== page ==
Wendelin Van Draanen, author of Hope in the Mail: Reflections on Writing and Life, wrote one of my favorite YA novels, The Running Dream. (I wrote a review of The Running Dream here. Check it out–and check out the book!) She’s also the author of the perennial teen favorite Flipped as well as the super popular middle school mystery series Sammy Keyes. I was delighted to see that she’d written a book about writing–Hope in the Mail: Reflections on Writing and Life.
Hope in the Mail: Focus Topics
I’ve read a variety of books for the emerging writer, and each focuses on different topics. Van Draanen is very good at showing how ordinary life experiences build the sort of character it takes to weather the writing life (think tough experiences that build grit or tenancy). Although she does discuss her experiences in the publishing industry (more on that below), this is not a book about the business of writing. If you are interested in that as the main topic, see my review of Jane Friedman’s The Business of Writing and Kristen Lamb’s Rise of the Machines.
Van Draanen grew up in a large Dutch-American family, one that suffered major tragedies when she was young: the loss of the family business to arson and the death of her father. She began to write after the burning of the family business because she “needed to kill off some bad guys.” She has an “unshakable belief that writing saved [her] life.” I know many writers feel this. If you are a young writer, particularly one who is interested in writing for tweens and teens, you many find some good advice in these pages. “No matter how young you are, you have experience. You have knowledge. You have feelings and observations and thoughts that are worthy of exploration. . . . It’s often the small stories with universal messages that touch us most deeply.”
Some of the topics the author covers include developing the things that readers notice and will evaluate when they discuss the book: author voice; characters modeled on the people around you; looking at the world through the eyes of the characters; developing setting; being clear on backstory including that of villains; building your world; and allowing weird events (and dreams) to open up writing possibilities.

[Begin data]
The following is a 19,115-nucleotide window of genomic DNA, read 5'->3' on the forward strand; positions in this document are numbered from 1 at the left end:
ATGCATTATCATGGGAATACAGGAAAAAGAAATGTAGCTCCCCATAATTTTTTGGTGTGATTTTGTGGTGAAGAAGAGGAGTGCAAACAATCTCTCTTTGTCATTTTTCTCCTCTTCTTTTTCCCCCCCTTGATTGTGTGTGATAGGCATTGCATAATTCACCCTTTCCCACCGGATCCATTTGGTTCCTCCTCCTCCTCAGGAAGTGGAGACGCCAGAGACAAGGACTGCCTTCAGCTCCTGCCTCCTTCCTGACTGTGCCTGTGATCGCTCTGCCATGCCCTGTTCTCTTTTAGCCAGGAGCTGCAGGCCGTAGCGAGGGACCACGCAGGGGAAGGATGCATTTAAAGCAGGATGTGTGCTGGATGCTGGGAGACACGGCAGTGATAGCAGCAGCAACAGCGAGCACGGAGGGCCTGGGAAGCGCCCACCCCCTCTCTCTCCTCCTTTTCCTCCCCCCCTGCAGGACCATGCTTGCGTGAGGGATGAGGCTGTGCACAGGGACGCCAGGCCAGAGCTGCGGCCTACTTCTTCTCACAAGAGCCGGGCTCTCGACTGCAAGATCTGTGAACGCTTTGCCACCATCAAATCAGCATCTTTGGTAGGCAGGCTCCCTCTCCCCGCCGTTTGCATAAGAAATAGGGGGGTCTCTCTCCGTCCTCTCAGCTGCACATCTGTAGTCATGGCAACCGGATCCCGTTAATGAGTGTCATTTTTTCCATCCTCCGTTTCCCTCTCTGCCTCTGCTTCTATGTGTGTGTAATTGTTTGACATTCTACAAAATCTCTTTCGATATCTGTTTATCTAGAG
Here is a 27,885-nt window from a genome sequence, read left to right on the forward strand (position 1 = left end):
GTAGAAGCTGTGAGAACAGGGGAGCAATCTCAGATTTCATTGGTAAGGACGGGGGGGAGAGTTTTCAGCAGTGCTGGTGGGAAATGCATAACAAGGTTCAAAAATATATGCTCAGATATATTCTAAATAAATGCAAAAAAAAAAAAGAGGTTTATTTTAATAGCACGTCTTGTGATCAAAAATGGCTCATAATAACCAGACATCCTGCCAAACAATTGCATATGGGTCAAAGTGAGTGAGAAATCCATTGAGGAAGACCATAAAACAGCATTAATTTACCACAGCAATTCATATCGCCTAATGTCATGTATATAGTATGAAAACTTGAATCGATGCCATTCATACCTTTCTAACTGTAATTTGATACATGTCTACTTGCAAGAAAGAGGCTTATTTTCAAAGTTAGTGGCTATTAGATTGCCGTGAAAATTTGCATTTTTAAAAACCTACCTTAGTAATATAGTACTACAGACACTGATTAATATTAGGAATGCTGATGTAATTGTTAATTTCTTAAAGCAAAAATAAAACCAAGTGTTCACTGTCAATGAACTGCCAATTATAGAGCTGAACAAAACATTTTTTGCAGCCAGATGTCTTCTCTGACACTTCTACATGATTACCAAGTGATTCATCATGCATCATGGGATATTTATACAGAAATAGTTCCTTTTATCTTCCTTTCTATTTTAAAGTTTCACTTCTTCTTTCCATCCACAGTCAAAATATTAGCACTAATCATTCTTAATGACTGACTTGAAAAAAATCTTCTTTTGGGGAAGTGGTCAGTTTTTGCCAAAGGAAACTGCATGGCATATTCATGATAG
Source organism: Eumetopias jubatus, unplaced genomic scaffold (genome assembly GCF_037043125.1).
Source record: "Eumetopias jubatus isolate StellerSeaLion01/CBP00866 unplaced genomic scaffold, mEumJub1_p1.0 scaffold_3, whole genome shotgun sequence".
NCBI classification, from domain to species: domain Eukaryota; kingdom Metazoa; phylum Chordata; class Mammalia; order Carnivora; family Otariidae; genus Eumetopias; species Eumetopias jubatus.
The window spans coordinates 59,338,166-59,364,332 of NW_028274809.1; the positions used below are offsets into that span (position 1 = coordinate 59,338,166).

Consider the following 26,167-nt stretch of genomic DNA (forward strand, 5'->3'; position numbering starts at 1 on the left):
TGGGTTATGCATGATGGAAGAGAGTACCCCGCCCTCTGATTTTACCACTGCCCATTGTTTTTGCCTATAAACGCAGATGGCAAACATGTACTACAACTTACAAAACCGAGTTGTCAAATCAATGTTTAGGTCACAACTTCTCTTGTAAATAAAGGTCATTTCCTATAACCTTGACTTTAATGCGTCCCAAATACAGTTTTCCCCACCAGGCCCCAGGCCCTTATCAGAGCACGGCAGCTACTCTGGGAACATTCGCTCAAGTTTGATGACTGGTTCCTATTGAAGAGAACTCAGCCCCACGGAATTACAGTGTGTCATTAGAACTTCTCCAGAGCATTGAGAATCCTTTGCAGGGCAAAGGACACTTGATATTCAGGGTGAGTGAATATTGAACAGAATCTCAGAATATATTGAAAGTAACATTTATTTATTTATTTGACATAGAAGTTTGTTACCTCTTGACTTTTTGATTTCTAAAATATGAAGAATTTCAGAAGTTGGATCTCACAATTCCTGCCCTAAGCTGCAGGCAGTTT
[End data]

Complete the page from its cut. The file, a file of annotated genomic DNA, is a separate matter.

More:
Writing Advice: Underlying Issues
Van Draanen also helps the new writer to understand underlying issues in writing that may be less evident to the reader: hidden architecture; just what theme is in a novel (and how much young people hate overt ‘message’ books); the need for both great plots and beautiful language. A major issue that a new writer may not have considered is how hard it is to finish a novel in what can seem like an endless ‘revise, rinse, repeat’ cycle. She also cautions the writer about research: “A novel is not a how-to manual or a dumping ground for information. It’s a story. If your research contributes to the believability of the story or adds to its texture, use it. Once your reader senses that they’re being ‘educated’ you’ve gone too far.”
Advice particular to authors of chapter books (ratio of illustrations to text), authors of series and sequels is especially helpful to those writing for young people. By showing the specific influences of the writing of each of her own novels, both stand-alone and those in a series, Van Draanen give wonderful examples of how her ideas/suggestions/advice work in real life.
The Experience of Being a Published Author
Lastly, Van Draanen discusses what it’s like to be a published author. Again, she doesn’t tell you how to publish and promote yourself, but rather narrates her experiences with agents, editors, book titles and covers and more.
“Putting hope in the mail means putting yourself–your work, your wishes–out there however you can. It means actively creating the possibility for good things to happen.”
Hope in the Mail: Writing Advice for Young Writers
High School Housekeeping: If you are a teen writer looking for advice, this is a great book to start with.
Note: I wrote this post for my blog on writers and writing. Since Hope in the Mail seems to be the perfect book for teens hoping to write novels–and is written by a favorite YA author–I decided to add it here as well.